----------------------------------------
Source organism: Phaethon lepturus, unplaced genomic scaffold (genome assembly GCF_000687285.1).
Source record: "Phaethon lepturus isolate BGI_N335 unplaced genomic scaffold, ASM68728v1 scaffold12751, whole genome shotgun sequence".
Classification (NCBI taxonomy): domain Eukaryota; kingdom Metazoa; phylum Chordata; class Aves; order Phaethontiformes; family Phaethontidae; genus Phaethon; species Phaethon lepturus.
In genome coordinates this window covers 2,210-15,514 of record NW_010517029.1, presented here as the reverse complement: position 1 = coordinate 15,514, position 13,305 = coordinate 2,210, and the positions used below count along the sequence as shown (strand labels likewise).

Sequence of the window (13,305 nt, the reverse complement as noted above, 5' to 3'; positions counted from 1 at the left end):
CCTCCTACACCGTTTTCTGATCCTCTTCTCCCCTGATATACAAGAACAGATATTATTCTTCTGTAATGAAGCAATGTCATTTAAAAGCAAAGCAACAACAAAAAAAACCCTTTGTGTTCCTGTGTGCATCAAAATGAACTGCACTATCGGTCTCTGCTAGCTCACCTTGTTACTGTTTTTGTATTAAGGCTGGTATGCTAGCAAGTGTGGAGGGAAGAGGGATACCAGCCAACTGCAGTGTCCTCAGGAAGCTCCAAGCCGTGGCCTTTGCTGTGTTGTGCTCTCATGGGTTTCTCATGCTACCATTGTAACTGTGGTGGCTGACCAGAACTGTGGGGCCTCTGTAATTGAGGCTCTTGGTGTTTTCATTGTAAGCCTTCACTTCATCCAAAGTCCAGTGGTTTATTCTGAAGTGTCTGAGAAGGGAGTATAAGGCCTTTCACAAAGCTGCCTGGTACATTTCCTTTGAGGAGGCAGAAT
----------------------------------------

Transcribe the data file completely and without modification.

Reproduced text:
Source organism: Phaethon lepturus, unplaced genomic scaffold (genome assembly GCF_000687285.1).
Source record: "Phaethon lepturus isolate BGI_N335 unplaced genomic scaffold, ASM68728v1 scaffold12751, whole genome shotgun sequence".
Classification (NCBI taxonomy): domain Eukaryota; kingdom Metazoa; phylum Chordata; class Aves; order Phaethontiformes; family Phaethontidae; genus Phaethon; species Phaethon lepturus.
In genome coordinates this window covers 2,210-15,514 of record NW_010517029.1, presented here as the reverse complement: position 1 = coordinate 15,514, position 13,305 = coordinate 2,210, and the positions used below count along the sequence as shown (strand labels likewise).

Sequence of the window (13,305 nt, the reverse complement as noted above, 5' to 3'; positions counted from 1 at the left end):
CCTCCTACACCGTTTTCTGATCCTCTTCTCCCCTGATATACAAGAACAGATATTATTCTTCTGTAATGAAGCAATGTCATTTAAAAGCAAAGCAACAACAAAAAAAACCCTTTGTGTTCCTGTGTGCATCAAAATGAACTGCACTATCGGTCTCTGCTAGCTCACCTTGTTACTGTTTTTGTATTAAGGCTGGTATGCTAGCAAGTGTGGAGGGAAGAGGGATACCAGCCAACTGCAGTGTCCTCAGGAAGCTCCAAGCCGTGGCCTTTGCTGTGTTGTGCTCTCATGGGTTTCTCATGCTACCATTGTAACTGTGGTGGCTGACCAGAACTGTGGGGCCTCTGTAATTGAGGCTCTTGGTGTTTTCATTGTAAGCCTTCACTTCATCCAAAGTCCAGTGGTTTATTCTGAAGTGTCTGAGAAGGGAGTATAAGGCCTTTCACAAAGCTGCCTGGTACATTTCCTTTGAGGAGGCAGAAT